Thursday, December 9, 2021

The Great Resignation and jobless claims


 - by New Deal democrat

Initial and continuing jobless claims continue at or near their best levels in the past half-century.

Initial claims declined 43,000 to 184,000, a new 50 year low, while the 4 week average declined 21,250 to 218,750, also a new pandemic low, and in the past 50 years only bettered by the period from late 2018 until February 2020:

For all intents and purposes, nobody is getting laid off.

Continuing claims rose 38,000 to 1,992,000 from last week’s pandemic low:

Still, since 1974, aside from last week, only two weeks in the late 1980s, and the last 3 years of the last expansion were below this number:

This is further confirmation of what was reported yesterday in the JOLTS report for October, where layoffs and discharges were a hair above their all time low set in May.

Below is a comparison of total jobs from the monthly jobs report, vs. job openings from the JOLTS report, both set to 0 as of February 2020 just before the pandemic:

Note that since autumn one year ago, the two have been running in parallel, with job openings roughly 8,000 to 10,000 above the level of workers compared with just before the pandemic.

Adding in real retail sales (black in the graph below) helps put the two series in perspective:

Before the pandemic hit, job openings were running at approximately 7 million a month. They returned to that level by January of this year, and have since increased to about 11 million per month.

Similarly, real retail sales returned to their pre-pandemic level in June of 2020, and began taking off from that level in January of this year.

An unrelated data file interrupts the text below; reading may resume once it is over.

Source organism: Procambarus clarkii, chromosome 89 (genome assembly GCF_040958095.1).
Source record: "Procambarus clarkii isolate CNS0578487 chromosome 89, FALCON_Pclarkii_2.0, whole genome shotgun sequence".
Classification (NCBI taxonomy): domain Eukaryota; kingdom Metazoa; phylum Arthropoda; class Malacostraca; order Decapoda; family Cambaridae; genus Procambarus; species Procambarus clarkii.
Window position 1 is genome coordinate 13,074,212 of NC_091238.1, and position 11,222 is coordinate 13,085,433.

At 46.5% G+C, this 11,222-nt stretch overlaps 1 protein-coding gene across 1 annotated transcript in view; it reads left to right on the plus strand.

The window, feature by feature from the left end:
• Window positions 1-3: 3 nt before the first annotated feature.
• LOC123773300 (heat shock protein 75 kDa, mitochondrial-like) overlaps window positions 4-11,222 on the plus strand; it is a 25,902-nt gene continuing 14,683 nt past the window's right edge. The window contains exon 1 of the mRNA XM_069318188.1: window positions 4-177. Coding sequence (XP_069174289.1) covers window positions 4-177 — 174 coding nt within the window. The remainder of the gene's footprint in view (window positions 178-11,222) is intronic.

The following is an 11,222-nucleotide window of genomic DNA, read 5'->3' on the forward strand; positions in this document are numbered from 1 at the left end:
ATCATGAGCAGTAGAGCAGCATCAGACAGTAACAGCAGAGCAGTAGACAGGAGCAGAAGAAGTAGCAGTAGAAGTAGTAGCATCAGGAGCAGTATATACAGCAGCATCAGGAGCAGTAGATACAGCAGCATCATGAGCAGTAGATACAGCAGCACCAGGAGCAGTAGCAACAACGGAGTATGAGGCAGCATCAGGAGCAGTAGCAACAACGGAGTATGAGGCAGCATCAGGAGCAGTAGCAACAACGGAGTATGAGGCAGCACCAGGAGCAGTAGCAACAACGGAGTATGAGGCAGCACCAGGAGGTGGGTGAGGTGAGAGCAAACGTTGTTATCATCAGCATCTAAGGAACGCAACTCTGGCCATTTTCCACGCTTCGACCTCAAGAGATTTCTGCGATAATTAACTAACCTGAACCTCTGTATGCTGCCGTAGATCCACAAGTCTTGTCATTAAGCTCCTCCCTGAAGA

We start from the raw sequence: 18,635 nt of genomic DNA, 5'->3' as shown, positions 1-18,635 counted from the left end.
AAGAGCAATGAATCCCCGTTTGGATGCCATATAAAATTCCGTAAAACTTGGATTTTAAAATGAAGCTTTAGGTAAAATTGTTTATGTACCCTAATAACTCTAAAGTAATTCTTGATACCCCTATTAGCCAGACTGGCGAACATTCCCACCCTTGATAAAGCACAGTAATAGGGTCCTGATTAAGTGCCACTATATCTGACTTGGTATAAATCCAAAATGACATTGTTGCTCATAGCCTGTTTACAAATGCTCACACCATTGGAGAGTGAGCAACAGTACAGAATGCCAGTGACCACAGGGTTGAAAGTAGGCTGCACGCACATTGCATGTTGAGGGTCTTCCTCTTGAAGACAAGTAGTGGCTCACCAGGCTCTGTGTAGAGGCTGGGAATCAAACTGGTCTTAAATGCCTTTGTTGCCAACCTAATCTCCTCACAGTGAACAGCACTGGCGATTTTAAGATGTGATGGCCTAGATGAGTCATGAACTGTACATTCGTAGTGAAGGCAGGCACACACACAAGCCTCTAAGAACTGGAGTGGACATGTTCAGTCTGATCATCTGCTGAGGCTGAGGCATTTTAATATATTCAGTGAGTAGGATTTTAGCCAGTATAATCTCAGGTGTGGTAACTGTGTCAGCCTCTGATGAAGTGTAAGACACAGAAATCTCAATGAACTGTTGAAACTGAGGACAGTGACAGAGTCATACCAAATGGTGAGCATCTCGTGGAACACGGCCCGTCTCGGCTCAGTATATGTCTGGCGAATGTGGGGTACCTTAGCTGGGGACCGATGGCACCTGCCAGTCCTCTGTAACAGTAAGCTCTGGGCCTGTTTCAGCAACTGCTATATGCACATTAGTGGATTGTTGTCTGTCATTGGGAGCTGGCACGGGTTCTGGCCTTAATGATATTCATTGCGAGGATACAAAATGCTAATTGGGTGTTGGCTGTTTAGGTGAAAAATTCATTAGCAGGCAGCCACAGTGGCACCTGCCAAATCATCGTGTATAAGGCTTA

In other words, we have had a persistent situation going back at least 12 months where the level of sales in the economy justified a level of employment in the aggregate equal to that just before the pandemic hit, but there was a huge shortfall in the number of employees actually hired to perform that work.

The imbalance really took off with the arrival of vaccines at the beginning of this year, together with further Congressional stimulus.

Right now we still have roughly a 4 million shortfall in employees compared with just before the pandemic, and about 4 million new job openings over and above that which existed just before the pandemic. Over and above that, sales are running over 10% higher than they were just before the pandemic.

Most importantly, it is the pandemic dangers themselves, and their secondary effects, which are responsible for this shortfall. Jobs which require face to face interactions with unvaccinated Covidiots are going to go unfilled unless there is a very big $$$ premium to undertake that risk. The shortage or unavailability of child care for other potential workers is keeping them from the workplace. 

The shortfall in available workers has, unsurprisingly, led to a competition for workers, which means wages are going up sharply, as the employer paying the least is having their jobs unfilled.

Take care of the pandemic, and the shortfall in jobs, both in payrolls and in openings, will be resolved. Until then, it will persist.